Unfair on Bay Street businesses

EDITOR, The Tribune.

Erecting bleachers on Bay Street two weeks before Junkanoo parades is a heartless blow to Bay Street merchants. We have to find a better way. The fourth quarter in the retail cycle of most businesses worldwide is critical to their profitability. I must assume that it’s the same for Bay Street owners and sales clerks.

According to the US Census Bureau, American retailers recorded as much as 35% and no lower than 27% of their annual sales during the 2021 holiday season. Some retailers estimated that 2022 would be even higher considering the pent-up demand as a result of the two pandemic-driven years.

I am sure it’s no different in The Bahamas.

It’s high time we apply urgent attention and more significance to the viability of downtown Nassau as a profitable commercial centre. Unlike other ports in the Caribbean, the city of Nassau is the only one where 5-7 cruise ships daily berth directly into our downtown, depositing thousands of tourists just steps away from some of our iconic retail stores. For them and locals to be met with the hazard and inconvenience of bleachers, that could easily be erected two to three days before Junkanoo, is not only patently unfair but dangerous and wholly insensitive of the plight of Bay Street merchants and employees. Its no excuse that the relevant ministry or department does not have the required labour to get this done. Hire more people temporarily to meet the 2-3 days time frame. The merchants should not have to absorb such a serious economic blow, because some department head in the public service lacks this simple bit of creativity. Where is the voice of the Bay Street property owners?

We have been talking about the revitalisation of the city centre for decades now. Downtown lacks creativity or interest. In fact, I regard the portion of Bay Street beyond East Street as wholly beneath the dignity of our main commercial arena. Eyesores in the heart of downtown. When can we expect to see meaningful improvements? Scores of cities around the world have in the last 50 years undergone major renovations and upgrades. They realised that this was necessary to become and remain competitive if they sought to attract businesses and investors. The city of Nassau, on the other hand, has remained virtually untouched in the same period, except for cosmetic upgrades here and there.

In March 2022, Deputy Prime Minister and Tourism Minister Chester Cooper, announced that: “We will implement a sustained plan that will outlast me as a minister and beyond the five-year political cycle. He admitted in that address to Bay Street property owners that “there is money to be made in downtown”.

The property owners have been telling governments that for decades now. But, do we need another plan? Don’t we have one already, that was designed to, and has outlasted, the five-year political cycle? If the present one needs some tweaking or adjustments considering that things have changed since the original design some 25 years, then tweak it. Tweak also or repeal, if necessary, the 2008 law, based on the plan, passed to “encourage the revitalisation of the City of Nassau by granting certain exemptions and fiscal incentives to persons engaging in such investment”. We’re talking almost 15 years ago. What has happened?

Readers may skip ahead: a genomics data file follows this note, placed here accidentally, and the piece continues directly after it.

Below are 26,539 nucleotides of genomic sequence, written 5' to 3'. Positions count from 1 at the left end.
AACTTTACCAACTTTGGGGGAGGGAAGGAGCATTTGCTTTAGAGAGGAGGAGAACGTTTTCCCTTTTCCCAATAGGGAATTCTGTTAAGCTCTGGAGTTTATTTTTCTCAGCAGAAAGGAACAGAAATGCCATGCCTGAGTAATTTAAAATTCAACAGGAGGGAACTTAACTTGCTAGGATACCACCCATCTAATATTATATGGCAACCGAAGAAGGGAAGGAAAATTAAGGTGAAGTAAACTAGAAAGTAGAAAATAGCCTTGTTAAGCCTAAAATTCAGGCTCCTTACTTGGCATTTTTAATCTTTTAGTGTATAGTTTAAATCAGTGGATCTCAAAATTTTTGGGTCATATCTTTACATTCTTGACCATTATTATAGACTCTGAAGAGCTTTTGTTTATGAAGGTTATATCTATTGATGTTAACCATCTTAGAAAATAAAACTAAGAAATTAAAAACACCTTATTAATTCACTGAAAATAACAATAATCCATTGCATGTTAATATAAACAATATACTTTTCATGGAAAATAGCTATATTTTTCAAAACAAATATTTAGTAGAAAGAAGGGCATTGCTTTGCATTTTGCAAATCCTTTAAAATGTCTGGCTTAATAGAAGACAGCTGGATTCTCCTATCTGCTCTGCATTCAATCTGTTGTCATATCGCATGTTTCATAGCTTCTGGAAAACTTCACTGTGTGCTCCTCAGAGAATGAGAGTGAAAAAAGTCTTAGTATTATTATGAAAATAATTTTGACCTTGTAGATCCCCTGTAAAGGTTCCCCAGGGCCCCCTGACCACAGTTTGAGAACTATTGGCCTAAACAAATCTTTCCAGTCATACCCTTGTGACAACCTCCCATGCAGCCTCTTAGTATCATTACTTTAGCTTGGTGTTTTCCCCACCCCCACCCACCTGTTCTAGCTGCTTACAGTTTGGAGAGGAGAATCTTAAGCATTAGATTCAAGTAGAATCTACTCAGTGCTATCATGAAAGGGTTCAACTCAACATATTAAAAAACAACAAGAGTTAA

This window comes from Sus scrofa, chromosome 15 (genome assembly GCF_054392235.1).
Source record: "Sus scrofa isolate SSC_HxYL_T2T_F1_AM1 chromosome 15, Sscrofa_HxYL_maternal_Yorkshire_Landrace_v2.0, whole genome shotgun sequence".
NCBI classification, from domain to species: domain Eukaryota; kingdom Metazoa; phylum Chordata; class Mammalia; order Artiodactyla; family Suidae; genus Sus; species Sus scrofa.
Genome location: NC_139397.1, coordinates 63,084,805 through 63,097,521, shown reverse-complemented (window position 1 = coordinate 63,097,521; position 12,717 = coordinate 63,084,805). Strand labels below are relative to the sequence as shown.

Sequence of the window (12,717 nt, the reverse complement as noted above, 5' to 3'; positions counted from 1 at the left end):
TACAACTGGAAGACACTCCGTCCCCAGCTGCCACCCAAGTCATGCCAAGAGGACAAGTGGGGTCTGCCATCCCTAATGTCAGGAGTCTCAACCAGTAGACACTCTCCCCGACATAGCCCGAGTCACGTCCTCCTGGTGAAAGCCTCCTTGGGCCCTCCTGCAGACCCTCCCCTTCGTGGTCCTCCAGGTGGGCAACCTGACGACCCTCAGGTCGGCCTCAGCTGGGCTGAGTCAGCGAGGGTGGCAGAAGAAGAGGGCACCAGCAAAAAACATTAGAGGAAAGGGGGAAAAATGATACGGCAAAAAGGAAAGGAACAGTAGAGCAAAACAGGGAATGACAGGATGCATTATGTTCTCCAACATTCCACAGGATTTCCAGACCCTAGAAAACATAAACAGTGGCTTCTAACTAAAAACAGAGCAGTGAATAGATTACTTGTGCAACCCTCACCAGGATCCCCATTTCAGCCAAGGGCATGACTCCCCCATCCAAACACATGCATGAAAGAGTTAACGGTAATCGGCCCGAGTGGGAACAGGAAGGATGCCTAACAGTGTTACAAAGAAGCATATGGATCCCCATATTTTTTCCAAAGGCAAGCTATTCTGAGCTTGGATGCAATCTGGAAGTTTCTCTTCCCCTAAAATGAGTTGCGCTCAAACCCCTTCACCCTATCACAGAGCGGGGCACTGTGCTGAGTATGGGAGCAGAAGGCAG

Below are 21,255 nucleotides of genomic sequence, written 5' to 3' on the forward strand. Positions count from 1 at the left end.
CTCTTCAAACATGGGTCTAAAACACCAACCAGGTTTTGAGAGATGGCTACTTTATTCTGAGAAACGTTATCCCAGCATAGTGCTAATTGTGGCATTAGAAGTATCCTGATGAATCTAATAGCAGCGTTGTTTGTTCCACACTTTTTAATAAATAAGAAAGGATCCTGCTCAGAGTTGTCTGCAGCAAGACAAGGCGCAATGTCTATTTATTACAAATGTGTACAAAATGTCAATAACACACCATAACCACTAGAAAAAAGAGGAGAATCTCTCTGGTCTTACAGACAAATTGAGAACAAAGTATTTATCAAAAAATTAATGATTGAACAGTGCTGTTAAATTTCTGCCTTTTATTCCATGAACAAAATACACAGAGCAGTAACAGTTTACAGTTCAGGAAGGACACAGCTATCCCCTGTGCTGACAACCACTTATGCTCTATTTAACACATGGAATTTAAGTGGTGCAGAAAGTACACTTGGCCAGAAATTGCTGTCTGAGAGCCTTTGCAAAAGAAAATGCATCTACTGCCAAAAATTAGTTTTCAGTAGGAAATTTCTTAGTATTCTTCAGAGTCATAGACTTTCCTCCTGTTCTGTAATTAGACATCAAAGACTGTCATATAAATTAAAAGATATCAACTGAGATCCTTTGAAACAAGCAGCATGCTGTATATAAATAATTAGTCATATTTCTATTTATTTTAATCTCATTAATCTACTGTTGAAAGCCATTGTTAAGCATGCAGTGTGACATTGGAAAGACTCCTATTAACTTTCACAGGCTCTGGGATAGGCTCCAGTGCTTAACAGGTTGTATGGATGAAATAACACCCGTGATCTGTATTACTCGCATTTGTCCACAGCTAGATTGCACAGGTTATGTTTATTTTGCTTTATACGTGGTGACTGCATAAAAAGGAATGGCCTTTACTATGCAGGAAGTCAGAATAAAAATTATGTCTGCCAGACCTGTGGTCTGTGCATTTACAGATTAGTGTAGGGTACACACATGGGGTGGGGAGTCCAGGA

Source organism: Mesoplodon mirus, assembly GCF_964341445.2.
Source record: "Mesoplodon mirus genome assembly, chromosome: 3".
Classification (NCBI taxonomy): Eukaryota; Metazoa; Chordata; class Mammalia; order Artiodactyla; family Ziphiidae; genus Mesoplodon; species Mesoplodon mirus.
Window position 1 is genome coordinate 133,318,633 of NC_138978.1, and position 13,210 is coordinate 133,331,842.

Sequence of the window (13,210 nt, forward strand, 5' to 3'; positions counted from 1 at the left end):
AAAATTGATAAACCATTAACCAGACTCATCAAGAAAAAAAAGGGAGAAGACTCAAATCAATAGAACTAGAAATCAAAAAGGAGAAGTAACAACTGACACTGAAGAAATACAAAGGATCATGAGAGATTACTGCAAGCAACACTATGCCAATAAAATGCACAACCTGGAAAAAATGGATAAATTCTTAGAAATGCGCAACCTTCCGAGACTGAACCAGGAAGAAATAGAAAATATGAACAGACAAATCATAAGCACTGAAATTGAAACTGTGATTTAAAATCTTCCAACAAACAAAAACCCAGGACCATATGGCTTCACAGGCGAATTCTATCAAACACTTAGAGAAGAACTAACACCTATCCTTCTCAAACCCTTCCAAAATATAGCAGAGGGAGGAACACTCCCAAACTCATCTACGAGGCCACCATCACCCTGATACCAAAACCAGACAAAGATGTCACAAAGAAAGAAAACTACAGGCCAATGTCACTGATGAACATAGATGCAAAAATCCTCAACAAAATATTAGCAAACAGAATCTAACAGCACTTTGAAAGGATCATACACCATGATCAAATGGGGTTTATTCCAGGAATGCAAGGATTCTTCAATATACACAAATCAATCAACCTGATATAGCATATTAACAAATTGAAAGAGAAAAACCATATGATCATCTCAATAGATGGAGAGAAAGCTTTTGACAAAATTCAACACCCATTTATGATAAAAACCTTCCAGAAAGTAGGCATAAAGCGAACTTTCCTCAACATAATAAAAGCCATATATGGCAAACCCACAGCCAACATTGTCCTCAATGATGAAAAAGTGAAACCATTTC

Based on what I can remember, the existing plan contained some interesting objectives, framed on the premise of making downtown Nassau a livable city, where people would take up residence, thereby attracting new businesses, and possibly encouraging existing ones to extend their operating hours. It also envisaged existing and new entrepreneurs establishing sidewalk eateries and cafes with local entertainment. It further proposed that a portion of Bay Street, say, from Frederick Street in the west to Parliament Street in the east, be closed between certain evening and weekend hours so that shoppers and clients could move about freely and safely. In addition, it promised many more on-street parking spaces downtown and on the surrounding streets, with meters. This would mean that taxis would be removed off Bay Street and placed onto a well-regulated side street.

What has happened? These are sensible proposals. I am sure there can be more. We understand that it cannot all be done at the same time. But, could we start maybe with just the parking spaces and meters? I calculate that by doing absolutely nothing to the present arrangement, there can be at least 1,000 parking spaces that can be easily created right now from Elizabeth Avenue in the east, East Hill Street in the south, Nassau Street in the west and Woodes Rodgers Wharf in the north. At about $2.00 hour, per meter, about 12 hours a day, six days a week, this would not only generate about a three-quarters of a million annually (which is a tidy sum) but also ensure a constant flow of traffic-generated customers. Happy customers. Happy merchants. Happy salespeople. Happy Treasury.

When people talk about the ease of doing business, they just don’t mean reducing the steps and time it takes to get things done in the public service. It also means the implementation of common sense initiatives that would make life just a little easier for the average citizen.



December 24, 2022


birdiestrachan 5 months ago

Is this the former deacon former member of the house, if so why did they not do something about this?


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